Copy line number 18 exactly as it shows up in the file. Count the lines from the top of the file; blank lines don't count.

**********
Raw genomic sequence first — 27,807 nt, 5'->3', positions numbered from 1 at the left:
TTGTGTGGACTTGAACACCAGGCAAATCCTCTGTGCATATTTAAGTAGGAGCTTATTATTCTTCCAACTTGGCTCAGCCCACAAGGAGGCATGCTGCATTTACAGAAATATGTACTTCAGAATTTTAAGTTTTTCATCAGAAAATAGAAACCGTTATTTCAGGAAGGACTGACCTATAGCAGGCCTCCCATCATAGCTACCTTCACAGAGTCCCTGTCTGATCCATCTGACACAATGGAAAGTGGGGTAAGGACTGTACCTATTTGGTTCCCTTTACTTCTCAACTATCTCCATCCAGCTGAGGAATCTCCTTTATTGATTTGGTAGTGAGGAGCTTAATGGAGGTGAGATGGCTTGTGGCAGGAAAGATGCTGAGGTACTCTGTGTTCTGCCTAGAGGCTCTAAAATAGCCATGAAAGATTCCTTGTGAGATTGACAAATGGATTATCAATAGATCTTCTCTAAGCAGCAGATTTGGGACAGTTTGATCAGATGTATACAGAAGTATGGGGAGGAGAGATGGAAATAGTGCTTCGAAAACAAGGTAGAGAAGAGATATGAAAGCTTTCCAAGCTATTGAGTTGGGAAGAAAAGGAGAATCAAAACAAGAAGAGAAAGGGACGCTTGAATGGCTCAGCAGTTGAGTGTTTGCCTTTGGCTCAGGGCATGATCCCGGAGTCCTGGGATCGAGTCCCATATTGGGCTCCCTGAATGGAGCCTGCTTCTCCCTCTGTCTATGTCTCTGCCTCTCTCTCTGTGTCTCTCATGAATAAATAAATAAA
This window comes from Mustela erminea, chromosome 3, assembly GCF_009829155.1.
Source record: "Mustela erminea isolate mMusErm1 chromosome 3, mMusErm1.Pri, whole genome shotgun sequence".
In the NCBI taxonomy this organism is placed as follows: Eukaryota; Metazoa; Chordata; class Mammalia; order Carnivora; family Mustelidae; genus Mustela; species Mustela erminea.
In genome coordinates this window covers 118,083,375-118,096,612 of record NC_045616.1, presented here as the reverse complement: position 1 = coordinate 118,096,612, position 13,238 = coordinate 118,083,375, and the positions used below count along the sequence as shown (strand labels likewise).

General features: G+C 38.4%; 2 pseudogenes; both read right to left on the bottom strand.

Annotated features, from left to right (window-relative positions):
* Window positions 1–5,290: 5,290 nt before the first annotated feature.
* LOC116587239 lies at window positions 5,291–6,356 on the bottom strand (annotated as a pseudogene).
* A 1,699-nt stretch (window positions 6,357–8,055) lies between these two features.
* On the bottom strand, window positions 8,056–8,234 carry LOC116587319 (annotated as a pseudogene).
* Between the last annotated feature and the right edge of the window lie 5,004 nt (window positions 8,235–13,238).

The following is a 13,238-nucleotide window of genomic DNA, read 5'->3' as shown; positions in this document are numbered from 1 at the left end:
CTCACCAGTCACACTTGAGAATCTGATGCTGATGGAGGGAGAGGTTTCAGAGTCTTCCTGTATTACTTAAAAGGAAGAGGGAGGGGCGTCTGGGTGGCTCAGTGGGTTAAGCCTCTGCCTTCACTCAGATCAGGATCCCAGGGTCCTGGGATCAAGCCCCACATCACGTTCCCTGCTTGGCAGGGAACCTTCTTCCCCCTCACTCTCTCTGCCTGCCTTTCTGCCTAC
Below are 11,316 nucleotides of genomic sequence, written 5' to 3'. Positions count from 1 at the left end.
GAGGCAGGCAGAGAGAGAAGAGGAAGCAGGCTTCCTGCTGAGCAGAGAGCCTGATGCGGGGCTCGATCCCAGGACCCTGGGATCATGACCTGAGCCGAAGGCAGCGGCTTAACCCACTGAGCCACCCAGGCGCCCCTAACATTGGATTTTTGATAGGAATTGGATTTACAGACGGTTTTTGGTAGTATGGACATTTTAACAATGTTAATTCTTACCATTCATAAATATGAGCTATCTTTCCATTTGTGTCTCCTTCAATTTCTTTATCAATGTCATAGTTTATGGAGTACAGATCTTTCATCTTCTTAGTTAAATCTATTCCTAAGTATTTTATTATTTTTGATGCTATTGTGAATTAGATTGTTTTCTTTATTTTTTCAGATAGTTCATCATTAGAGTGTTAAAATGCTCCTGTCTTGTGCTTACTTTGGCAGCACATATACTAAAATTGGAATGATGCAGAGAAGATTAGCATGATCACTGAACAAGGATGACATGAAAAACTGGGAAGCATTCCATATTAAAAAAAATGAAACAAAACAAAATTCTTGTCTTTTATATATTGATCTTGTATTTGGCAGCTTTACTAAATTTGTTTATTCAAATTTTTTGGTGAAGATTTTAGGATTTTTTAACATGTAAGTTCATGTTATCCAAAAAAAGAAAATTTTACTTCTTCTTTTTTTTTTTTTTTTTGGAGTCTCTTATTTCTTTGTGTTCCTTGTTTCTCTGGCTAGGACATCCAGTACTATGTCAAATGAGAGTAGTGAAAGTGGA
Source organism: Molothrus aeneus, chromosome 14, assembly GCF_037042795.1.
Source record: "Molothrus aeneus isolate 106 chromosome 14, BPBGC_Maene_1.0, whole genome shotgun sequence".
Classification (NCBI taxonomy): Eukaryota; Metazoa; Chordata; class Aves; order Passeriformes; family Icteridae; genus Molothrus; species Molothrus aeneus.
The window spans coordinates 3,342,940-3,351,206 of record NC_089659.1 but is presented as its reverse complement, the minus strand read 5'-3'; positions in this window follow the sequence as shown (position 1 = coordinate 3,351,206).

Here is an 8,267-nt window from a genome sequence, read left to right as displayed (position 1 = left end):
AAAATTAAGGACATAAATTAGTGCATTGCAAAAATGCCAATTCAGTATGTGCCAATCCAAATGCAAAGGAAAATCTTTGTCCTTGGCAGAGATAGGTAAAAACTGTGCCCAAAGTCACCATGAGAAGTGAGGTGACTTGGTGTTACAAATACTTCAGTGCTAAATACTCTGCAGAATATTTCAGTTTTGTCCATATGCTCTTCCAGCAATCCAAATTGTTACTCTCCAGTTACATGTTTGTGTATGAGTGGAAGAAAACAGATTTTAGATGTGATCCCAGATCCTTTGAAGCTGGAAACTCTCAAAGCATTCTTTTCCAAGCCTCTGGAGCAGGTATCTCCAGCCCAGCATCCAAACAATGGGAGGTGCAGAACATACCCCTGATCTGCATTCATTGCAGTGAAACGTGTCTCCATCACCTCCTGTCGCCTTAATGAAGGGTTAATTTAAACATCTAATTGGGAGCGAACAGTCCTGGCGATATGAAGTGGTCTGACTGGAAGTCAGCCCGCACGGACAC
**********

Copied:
Source organism: Molothrus aeneus, chromosome 14, assembly GCF_037042795.1.